As a graduating senior, Samuel again returned to Twitter to leave a message for the next wave of Black varsity athletes entering Harvard: “Make sure that you know who you are, your worth, and what you want to do in the world. Advice I would give to the younger Black student-athlete population is to always believe in yourself and always strive for excellence.”


The Rachel Homan curling rink were in view of its 12th career Grand Slam title at the Princess Auto Players’ Championship in Toronto, but they were eliminated in the semi-final round.

At least the loss wasn’t in the quarterfinals, which was their exiting placement in four events in the first-half of their season.

The Players’ Championship followed a triple-knockout format and Homan needed to go to the C draw to qualify for the playoffs. After losing her opening match 6-2 to 2022 Olympian Kerri Einarson of Gimli, Man., Homan dropped to the B draw and defeated eventual winner Anna Hasselborg of Sweden 6-3 and Chelsea Carey of Regina 7-3 before losing to Eve Muirhead of Great Britain 9-2 and slipping to the C draw.

Needing a victory, Homan turned back Mackenzie Zacharias of Altona, Man., 8-6 to reach the quarterfinals as a C draw qualifier.

The opening round of the playoffs brought Homan against the formidable Swiss rink skipped by Silvana Tirinzoni, the three-time defending world champion and the world’s No. 1-ranked team. But the Homan rink rallied from 3-1 down after five ends to score four in the sixth end and two in the eighth for a 7-6 victory.

In the semifinals against Hasselborg, Homan was in control for the first half, leading 2-0 after two ends and 3-2 after four. But trailing 4-3 after five ends, Homan counted another four-point end to move ahead 7-4 after six and owned the hammer in the eighth.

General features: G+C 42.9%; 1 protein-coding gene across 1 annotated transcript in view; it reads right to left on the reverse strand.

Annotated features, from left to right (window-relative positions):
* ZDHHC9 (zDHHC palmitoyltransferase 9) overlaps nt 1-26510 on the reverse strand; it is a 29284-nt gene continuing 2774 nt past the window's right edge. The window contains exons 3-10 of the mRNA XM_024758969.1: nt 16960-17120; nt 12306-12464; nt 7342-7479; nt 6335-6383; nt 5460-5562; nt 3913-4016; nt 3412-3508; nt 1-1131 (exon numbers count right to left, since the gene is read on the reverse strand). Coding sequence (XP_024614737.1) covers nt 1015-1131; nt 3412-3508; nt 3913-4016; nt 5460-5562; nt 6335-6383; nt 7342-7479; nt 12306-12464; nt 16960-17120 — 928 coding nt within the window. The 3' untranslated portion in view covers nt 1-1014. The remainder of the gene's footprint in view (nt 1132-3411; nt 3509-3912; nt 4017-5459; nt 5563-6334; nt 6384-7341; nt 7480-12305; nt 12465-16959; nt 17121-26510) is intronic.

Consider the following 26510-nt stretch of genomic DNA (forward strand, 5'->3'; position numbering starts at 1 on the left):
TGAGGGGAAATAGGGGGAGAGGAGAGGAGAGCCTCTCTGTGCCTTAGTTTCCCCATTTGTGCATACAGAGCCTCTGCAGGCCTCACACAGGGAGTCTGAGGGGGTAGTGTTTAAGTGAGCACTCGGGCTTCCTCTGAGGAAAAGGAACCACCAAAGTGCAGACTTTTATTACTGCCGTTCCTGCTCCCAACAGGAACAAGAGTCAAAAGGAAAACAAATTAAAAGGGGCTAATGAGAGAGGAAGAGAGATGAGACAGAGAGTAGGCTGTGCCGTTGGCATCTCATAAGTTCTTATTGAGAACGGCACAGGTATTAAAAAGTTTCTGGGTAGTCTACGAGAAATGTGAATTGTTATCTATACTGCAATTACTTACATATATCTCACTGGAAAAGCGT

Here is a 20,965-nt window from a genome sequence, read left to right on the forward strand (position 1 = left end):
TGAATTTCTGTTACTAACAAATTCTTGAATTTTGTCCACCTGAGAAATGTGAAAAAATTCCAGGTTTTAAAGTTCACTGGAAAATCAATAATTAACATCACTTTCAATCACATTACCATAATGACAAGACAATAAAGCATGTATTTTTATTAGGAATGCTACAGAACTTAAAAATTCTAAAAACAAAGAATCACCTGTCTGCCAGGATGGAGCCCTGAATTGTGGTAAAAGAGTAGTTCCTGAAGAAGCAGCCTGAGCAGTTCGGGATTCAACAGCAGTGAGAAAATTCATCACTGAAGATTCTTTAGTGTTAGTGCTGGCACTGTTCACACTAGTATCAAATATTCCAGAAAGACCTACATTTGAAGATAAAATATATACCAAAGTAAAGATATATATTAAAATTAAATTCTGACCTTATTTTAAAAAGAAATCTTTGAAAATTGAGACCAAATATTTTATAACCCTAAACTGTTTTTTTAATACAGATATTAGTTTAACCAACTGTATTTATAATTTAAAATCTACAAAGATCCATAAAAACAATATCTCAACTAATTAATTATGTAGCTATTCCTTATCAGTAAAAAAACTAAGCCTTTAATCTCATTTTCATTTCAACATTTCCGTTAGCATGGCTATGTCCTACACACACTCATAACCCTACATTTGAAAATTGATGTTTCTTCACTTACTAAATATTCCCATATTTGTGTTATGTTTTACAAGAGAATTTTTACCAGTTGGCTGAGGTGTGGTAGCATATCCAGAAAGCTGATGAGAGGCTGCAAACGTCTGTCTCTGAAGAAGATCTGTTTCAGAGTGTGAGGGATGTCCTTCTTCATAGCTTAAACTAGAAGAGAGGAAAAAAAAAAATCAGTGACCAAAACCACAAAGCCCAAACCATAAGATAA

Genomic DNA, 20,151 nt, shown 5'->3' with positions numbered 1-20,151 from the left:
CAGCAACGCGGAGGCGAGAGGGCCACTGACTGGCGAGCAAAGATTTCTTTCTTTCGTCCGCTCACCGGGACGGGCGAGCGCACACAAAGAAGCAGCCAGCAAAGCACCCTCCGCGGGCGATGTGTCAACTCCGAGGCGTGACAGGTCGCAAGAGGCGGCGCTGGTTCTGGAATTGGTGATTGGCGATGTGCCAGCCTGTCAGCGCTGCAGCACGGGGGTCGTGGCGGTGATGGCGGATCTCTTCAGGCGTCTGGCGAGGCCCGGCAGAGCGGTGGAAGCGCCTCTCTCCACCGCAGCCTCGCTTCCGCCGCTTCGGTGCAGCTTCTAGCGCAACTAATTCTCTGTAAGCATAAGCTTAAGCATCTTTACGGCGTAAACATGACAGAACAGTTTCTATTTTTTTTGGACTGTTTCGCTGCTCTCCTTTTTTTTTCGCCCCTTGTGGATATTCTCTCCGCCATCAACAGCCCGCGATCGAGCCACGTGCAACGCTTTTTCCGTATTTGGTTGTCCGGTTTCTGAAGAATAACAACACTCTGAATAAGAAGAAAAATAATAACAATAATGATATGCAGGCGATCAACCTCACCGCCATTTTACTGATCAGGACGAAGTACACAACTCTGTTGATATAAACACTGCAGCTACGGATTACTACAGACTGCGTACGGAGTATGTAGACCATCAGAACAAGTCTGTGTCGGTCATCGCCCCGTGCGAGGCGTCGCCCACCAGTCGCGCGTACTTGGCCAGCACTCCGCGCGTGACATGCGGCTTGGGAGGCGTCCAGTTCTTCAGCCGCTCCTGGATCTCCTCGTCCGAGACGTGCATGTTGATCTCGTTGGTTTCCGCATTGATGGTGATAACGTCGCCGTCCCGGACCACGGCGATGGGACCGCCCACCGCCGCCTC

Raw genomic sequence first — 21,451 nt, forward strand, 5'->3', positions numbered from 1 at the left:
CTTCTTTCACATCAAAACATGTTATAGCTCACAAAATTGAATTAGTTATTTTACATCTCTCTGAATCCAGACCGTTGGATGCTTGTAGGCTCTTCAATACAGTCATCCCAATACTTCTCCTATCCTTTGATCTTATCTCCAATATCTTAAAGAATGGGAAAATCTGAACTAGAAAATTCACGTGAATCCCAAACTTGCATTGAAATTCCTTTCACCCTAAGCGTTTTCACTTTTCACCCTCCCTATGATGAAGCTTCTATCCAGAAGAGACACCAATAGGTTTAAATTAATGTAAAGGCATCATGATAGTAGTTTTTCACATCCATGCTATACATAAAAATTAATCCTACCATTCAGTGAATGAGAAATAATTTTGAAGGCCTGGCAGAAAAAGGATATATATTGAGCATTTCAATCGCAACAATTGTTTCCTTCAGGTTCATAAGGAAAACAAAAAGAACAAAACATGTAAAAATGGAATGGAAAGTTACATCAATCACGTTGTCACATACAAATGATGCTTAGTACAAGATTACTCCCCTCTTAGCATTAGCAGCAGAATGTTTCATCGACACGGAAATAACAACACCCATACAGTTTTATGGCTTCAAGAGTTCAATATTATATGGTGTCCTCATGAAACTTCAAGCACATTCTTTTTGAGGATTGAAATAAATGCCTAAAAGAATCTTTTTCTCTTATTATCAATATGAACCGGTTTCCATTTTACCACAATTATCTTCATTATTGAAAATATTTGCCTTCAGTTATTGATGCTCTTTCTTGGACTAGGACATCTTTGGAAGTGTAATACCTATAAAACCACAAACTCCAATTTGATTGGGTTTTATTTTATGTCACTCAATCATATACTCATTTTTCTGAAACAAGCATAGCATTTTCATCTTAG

But Hasselborg scored one in the seventh end and stole two in the eighth to force an extra end at 7-7. Hasselborg also stole the extra end with one for an 8-7 win.

The Homan rink will conclude its 2021-22 season, as well as its eighth and final season with teammate Joanne Courtney, at the Champions Cup in Olds, AB., May 3-8. The Homan rink is the defending champion.


Canada has advanced to the Billie Jean King Cup Finals, the 59th international women’s tennis team tournament Nov. 8-13. The site has yet to be determined.

At one of nine world qualifiers in Vancouver, Canada defeated Latvia 4-0, which included a 6-1, 6-3 doubles victory by Ottawa’s Gabriela Dabrowski and Carol Zhao over Daniela Vismane and Darja Semenistaja.

“We have so much fun together,” Dabrowski said in a Tennis Canada press release. “We’re good friends off the court and I think that helps us play well together on the court, too. We want to make each other proud, we want to make the team proud and we want the crowd to see great doubles.”

Martin Cleary has written about amateur sports for 49 years. A past Canadian sportswriter of the year and Ottawa Sports Awards Lifetime Achievement in Sport Media honouree, Martin retired from full-time work at the Ottawa Citizen in 2012, but continued to write a bi-weekly “High Achievers” column for the Citizen/Sun.

When the pandemic struck, Martin created the “Stay-Safe Edition” to provide some positive news during tough times, via his Twitter account at first and now here at

Martin can be reached by e-mail at and on Twitter @martincleary.